Many businesses have had to deal with a bad customer or two. But if you have toxic customers who cost more to service than the profit they contribute to your bottom line, you may want to consider letting them go.
Potentially Toxic Customer Warning Signs
But what does a toxic customer look like? There are a few warning signs to consider:
1. The customer no longer needs your services. Does it seem as though the customer is wasting their money on your service? If they're not getting any value for what they spend, they may eventually end the relationship.
2. The customer is disregarding advice. These type of toxic customers may end up hurting your company's reputation if they decide to blame you for their lack of success. This can lead to a dissatisfied customer, and maybe even a bad review on social media.
3. The customer is not willing to pay a price that is profitable. In addition, they may not be paying their bills on time. This is probably not the type of customer who can build positive cash flow at any company.
4. The customer has asked your team to do something illegal or unethical. Regardless of what they promise to pay, if a customer has behaved unethically or illegally, consider seeking legal or human resources advice. You may also want to consider the possibility of terminating the relationship immediately if necessary.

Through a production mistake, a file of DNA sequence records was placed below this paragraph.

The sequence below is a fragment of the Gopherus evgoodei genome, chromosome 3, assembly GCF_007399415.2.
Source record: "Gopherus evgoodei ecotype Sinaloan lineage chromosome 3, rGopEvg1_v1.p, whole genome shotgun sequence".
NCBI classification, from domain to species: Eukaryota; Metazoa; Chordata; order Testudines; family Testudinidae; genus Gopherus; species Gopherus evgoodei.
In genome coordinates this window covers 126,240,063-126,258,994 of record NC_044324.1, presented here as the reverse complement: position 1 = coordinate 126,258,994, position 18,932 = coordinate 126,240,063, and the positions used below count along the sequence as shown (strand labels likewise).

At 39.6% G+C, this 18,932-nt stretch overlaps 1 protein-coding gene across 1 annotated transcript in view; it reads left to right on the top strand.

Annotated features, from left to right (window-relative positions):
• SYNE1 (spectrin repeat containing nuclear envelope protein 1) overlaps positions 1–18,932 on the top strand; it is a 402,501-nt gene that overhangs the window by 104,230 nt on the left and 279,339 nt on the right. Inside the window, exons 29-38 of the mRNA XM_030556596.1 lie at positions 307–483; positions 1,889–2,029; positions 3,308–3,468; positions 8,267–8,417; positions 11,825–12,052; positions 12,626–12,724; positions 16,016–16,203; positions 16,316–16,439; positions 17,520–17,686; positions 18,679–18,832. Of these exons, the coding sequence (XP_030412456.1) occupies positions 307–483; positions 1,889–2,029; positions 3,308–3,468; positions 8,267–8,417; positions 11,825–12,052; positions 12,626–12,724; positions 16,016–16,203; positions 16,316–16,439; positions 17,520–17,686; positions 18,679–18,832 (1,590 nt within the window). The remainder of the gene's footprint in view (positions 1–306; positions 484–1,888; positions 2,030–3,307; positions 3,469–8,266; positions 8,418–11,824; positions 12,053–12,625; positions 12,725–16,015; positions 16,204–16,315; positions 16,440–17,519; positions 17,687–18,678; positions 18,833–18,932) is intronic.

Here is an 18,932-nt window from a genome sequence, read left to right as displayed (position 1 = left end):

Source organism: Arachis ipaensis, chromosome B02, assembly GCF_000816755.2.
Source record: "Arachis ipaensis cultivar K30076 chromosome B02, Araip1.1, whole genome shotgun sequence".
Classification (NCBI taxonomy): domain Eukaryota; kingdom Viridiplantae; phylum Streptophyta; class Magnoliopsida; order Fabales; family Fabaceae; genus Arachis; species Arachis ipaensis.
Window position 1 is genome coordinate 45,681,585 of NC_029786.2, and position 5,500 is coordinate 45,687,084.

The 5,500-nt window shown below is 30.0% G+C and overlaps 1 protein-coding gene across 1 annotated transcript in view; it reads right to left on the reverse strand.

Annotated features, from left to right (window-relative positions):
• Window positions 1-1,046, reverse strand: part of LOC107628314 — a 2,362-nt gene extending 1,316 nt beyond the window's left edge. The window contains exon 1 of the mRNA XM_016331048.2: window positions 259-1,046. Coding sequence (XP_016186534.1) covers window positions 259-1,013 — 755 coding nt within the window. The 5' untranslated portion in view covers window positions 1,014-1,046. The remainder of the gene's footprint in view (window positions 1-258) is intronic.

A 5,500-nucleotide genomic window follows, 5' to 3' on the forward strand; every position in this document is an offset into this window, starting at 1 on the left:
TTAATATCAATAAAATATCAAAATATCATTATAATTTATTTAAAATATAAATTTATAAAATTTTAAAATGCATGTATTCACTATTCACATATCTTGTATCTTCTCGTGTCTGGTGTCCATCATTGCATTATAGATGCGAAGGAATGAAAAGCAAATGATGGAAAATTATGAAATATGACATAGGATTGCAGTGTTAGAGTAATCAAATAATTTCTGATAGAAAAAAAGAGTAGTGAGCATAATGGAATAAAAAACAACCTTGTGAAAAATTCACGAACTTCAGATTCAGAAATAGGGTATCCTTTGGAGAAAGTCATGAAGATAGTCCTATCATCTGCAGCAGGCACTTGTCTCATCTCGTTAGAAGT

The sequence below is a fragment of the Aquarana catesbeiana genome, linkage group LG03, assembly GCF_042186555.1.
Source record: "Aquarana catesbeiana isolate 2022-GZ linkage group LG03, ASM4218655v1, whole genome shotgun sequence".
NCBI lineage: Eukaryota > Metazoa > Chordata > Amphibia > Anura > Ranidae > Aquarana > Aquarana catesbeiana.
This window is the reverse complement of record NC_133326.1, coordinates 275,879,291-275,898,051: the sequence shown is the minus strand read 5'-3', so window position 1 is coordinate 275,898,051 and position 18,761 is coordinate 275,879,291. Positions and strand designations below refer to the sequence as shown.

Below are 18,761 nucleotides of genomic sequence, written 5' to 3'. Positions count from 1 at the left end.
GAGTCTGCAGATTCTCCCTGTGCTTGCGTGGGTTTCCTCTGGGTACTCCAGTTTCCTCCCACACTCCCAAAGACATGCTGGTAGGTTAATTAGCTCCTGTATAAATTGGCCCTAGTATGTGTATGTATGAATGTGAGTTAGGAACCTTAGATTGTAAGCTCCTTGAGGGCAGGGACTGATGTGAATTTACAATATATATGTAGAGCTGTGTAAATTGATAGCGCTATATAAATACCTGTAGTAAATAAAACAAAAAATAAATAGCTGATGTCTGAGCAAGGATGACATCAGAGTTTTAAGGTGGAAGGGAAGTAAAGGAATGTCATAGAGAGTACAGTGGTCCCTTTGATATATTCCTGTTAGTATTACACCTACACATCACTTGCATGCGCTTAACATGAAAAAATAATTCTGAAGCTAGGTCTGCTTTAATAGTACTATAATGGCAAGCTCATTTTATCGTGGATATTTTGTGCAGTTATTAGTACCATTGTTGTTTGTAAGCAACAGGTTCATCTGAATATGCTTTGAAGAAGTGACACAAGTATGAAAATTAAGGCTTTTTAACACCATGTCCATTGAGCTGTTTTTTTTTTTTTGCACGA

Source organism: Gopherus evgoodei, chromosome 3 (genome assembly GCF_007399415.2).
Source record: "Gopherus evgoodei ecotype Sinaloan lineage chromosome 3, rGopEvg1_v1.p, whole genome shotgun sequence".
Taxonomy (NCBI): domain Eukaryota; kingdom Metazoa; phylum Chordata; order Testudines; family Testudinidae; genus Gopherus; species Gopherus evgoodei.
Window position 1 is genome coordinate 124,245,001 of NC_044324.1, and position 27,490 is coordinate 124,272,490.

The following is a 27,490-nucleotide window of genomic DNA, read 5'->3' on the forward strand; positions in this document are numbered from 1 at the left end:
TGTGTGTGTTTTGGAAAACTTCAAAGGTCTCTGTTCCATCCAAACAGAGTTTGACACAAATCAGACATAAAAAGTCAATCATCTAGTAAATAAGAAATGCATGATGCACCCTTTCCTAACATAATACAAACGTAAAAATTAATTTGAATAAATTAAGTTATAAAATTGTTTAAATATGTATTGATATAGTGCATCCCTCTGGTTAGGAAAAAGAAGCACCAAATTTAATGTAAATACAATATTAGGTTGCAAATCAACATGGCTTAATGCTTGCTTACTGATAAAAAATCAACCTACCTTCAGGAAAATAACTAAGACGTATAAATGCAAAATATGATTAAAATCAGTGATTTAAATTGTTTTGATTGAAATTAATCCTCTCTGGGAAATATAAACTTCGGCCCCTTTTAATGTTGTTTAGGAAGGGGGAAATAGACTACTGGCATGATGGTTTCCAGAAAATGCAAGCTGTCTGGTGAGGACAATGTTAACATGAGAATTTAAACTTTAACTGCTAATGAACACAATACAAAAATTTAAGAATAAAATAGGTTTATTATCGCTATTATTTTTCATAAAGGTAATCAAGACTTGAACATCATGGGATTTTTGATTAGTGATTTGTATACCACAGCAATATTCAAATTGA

5. The customer has behaved inappropriately toward one of your employees. This is another case where human resources advice may be needed. Accepting this type of behavior is not a benefit to any business culture and may reflect poorly on you as a business owner.
Letting Go of Toxic Customers
When determining the cost of toxic customers, you may want to include discount pricing, the additional time used to address their complaints or any other special favors. These toxic customers may be the same companies that show disrespect to your employees or disrupt your team's morale because of their constant complaints. They may even be preventing your business from getting the profitable revenue it needs to grow.
If toxic customers are a large part of your company's revenue, you may want to handle the situation with care. It's not a bad idea to end the relationship based on a predetermined timetable. You can create a termination plan that does not severely impact your company's profit. This may take many months.
The first step is to identify a series of potential prospects that can replace the problem customer. Then you can begin to phase out the toxic customers from your business when these additional clients are added.
As you phase them out, it may be helpful to direct the toxic customer to other options for their needs. You could then set an internal date at which your company will no longer be doing business with them.
After the toxic customer is gone, I would recommend not permitting your employees to speak negatively about those past customers. This is just gossip and serves no business purpose. In a social media world, there is always a danger of this information getting back to past customers through current or former employees.
Have you ever had to fire a toxic customer? How did it affect your business?
Read more articles on customer engagement.